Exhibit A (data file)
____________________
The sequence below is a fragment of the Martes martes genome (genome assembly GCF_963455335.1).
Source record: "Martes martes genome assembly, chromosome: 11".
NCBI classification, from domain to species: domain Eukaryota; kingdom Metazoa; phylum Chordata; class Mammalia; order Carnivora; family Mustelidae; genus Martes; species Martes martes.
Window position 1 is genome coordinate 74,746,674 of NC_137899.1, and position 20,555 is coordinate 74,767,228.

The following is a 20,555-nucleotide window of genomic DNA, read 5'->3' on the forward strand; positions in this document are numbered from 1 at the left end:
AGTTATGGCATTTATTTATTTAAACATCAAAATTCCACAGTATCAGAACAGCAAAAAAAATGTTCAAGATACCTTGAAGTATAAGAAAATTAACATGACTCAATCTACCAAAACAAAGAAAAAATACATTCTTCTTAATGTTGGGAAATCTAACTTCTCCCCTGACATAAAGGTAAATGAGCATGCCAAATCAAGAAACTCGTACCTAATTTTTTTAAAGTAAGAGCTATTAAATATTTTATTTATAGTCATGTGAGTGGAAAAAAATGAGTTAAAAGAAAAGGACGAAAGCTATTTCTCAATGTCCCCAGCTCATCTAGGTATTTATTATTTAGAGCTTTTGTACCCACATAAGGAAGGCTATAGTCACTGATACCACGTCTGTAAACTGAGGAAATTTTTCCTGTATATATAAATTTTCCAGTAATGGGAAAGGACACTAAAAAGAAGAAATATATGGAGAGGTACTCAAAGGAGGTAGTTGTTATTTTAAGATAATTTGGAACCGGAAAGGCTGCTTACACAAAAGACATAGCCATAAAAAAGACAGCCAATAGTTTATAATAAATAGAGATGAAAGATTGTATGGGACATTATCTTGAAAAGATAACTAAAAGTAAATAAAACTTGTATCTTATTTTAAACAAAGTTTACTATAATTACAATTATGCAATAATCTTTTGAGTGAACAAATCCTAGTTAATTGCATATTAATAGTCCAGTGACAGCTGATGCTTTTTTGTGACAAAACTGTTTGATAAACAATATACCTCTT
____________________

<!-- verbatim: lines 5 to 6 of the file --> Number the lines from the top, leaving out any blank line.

The following is a 20,555-nucleotide window of genomic DNA, read 5'->3' on the forward strand; positions in this document are numbered from 1 at the left end:
AGTTATGGCATTTATTTATTTAAACATCAAAATTCCACAGTATCAGAACAGCAAAAAAAATGTTCAAGATACCTTGAAGTATAAGAAAATTAACATGACTCAATCTACCAAAACAAAGAAAAAATACATTCTTCTTAATGTTGGGAAATCTAACTTCTCCCCTGACATAAAGGTAAATGAGCATGCCAAATCAAGAAACTCGTACCTAATTTTTTTAAAGTAAGAGCTATTAAATATTTTATTTATAGTCATGTGAGTGGAAAAAAATGAGTTAAAAGAAAAGGACGAAAGCTATTTCTCAATGTCCCCAGCTCATCTAGGTATTTATTATTTAGAGCTTTTGTACCCACATAAGGAAGGCTATAGTCACTGATACCACGTCTGTAAACTGAGGAAATTTTTCCTGTATATATAAATTTTCCAGTAATGGGAAAGGACACTAAAAAGAAGAAATATATGGAGAGGTACTCAAAGGAGGTAGTTGTTATTTTAAGATAATTTGGAACCGGAAAGGCTGCTTACACAAAAGACATAGCCATAAAAAAGACAGCCAATAGTTTATAATAAATAGAGATGAAAGATTGTATGGGACATTATCTTGAAAAGATAACTAAAAGTAAATAAAACTTGTATCTTATTTTAAACAAAGTTTACTATAATTACAATTATGCAATAATCTTTTGAGTGAACAAATCCTAGTTAATTGCATATTAATAGTCCAGTGACAGCTGATGCTTTTTTGTGACAAAACTGTTTGATAAACAATATACCTCTT